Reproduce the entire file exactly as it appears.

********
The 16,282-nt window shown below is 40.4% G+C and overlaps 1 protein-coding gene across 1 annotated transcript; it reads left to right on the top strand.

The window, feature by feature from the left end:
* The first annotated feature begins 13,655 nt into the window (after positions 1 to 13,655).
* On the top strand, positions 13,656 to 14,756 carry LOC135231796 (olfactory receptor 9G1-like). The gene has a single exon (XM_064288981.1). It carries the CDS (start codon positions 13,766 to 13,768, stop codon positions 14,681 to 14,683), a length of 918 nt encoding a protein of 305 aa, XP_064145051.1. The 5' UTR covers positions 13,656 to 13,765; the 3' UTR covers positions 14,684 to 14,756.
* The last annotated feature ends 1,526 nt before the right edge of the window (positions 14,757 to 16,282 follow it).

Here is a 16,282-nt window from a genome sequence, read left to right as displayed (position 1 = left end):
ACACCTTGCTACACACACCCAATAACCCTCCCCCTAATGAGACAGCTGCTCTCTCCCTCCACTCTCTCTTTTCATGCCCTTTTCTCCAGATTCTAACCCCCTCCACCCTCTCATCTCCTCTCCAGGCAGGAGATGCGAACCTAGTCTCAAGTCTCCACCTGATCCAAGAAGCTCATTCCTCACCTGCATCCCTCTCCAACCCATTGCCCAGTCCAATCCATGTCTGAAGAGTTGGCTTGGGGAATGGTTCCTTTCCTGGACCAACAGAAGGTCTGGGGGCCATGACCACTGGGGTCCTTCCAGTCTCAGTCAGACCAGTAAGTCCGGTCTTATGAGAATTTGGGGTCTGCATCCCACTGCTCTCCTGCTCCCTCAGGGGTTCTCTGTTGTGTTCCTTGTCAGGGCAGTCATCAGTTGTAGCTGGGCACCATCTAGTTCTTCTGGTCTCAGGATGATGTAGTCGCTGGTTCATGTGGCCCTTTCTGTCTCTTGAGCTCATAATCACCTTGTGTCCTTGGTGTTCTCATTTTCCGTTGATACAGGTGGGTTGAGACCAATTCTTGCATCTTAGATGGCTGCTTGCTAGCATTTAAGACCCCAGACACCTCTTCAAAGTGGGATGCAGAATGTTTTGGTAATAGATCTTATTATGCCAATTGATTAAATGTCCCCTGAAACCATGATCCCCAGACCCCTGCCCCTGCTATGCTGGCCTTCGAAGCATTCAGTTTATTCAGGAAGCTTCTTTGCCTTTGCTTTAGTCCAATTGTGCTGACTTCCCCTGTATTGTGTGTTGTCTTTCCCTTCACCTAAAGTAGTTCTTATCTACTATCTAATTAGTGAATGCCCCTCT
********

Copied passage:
The 16,282-nt window shown below is 40.4% G+C and overlaps 1 protein-coding gene across 1 annotated transcript; it reads left to right on the top strand.

The window, feature by feature from the left end:
* The first annotated feature begins 13,655 nt into the window (after positions 1 to 13,655).
* On the top strand, positions 13,656 to 14,756 carry LOC135231796 (olfactory receptor 9G1-like). The gene has a single exon (XM_064288981.1). It carries the CDS (start codon positions 13,766 to 13,768, stop codon positions 14,681 to 14,683), a length of 918 nt encoding a protein of 305 aa, XP_064145051.1. The 5' UTR covers positions 13,656 to 13,765; the 3' UTR covers positions 14,684 to 14,756.
* The last annotated feature ends 1,526 nt before the right edge of the window (positions 14,757 to 16,282 follow it).

Here is a 16,282-nt window from a genome sequence, read left to right as displayed (position 1 = left end):
ACACCTTGCTACACACACCCAATAACCCTCCCCCTAATGAGACAGCTGCTCTCTCCCTCCACTCTCTCTTTTCATGCCCTTTTCTCCAGATTCTAACCCCCTCCACCCTCTCATCTCCTCTCCAGGCAGGAGATGCGAACCTAGTCTCAAGTCTCCACCTGATCCAAGAAGCTCATTCCTCACCTGCATCCCTCTCCAACCCATTGCCCAGTCCAATCCATGTCTGAAGAGTTGGCTTGGGGAATGGTTCCTTTCCTGGACCAACAGAAGGTCTGGGGGCCATGACCACTGGGGTCCTTCCAGTCTCAGTCAGACCAGTAAGTCCGGTCTTATGAGAATTTGGGGTCTGCATCCCACTGCTCTCCTGCTCCCTCAGGGGTTCTCTGTTGTGTTCCTTGTCAGGGCAGTCATCAGTTGTAGCTGGGCACCATCTAGTTCTTCTGGTCTCAGGATGATGTAGTCGCTGGTTCATGTGGCCCTTTCTGTCTCTTGAGCTCATAATCACCTTGTGTCCTTGGTGTTCTCATTTTCCGTTGATACAGGTGGGTTGAGACCAATTCTTGCATCTTAGATGGCTGCTTGCTAGCATTTAAGACCCCAGACACCTCTTCAAAGTGGGATGCAGAATGTTTTGGTAATAGATCTTATTATGCCAATTGATTAAATGTCCCCTGAAACCATGATCCCCAGACCCCTGCCCCTGCTATGCTGGCCTTCGAAGCATTCAGTTTATTCAGGAAGCTTCTTTGCCTTTGCTTTAGTCCAATTGTGCTGACTTCCCCTGTATTGTGTGTTGTCTTTCCCTTCACCTAAAGTAGTTCTTATCTACTATCTAATTAGTGAATGCCCCTCT